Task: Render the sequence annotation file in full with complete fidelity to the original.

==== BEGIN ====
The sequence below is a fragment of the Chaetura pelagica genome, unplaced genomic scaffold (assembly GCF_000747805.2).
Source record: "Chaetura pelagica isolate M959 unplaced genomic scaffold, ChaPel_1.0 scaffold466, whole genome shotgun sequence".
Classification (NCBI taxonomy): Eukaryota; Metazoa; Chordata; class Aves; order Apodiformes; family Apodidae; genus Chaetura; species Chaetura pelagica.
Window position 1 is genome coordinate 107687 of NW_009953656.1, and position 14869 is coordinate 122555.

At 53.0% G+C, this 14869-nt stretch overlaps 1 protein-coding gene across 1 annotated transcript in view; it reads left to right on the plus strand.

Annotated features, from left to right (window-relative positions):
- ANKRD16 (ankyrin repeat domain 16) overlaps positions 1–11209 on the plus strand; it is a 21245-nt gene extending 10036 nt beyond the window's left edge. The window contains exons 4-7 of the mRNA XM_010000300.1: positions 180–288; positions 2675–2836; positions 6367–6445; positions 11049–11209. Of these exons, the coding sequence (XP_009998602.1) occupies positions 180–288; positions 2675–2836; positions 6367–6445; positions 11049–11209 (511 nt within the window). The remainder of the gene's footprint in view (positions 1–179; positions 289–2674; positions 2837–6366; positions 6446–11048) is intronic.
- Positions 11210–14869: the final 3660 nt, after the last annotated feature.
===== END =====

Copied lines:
The sequence below is a fragment of the Chaetura pelagica genome, unplaced genomic scaffold (assembly GCF_000747805.2).
Source record: "Chaetura pelagica isolate M959 unplaced genomic scaffold, ChaPel_1.0 scaffold466, whole genome shotgun sequence".
Classification (NCBI taxonomy): Eukaryota; Metazoa; Chordata; class Aves; order Apodiformes; family Apodidae; genus Chaetura; species Chaetura pelagica.
Window position 1 is genome coordinate 107687 of NW_009953656.1, and position 14869 is coordinate 122555.

At 53.0% G+C, this 14869-nt stretch overlaps 1 protein-coding gene across 1 annotated transcript in view; it reads left to right on the plus strand.

Annotated features, from left to right (window-relative positions):
- ANKRD16 (ankyrin repeat domain 16) overlaps positions 1–11209 on the plus strand; it is a 21245-nt gene extending 10036 nt beyond the window's left edge. The window contains exons 4-7 of the mRNA XM_010000300.1: positions 180–288; positions 2675–2836; positions 6367–6445; positions 11049–11209. Of these exons, the coding sequence (XP_009998602.1) occupies positions 180–288; positions 2675–2836; positions 6367–6445; positions 11049–11209 (511 nt within the window). The remainder of the gene's footprint in view (positions 1–179; positions 289–2674; positions 2837–6366; positions 6446–11048) is intronic.
- Positions 11210–14869: the final 3660 nt, after the last annotated feature.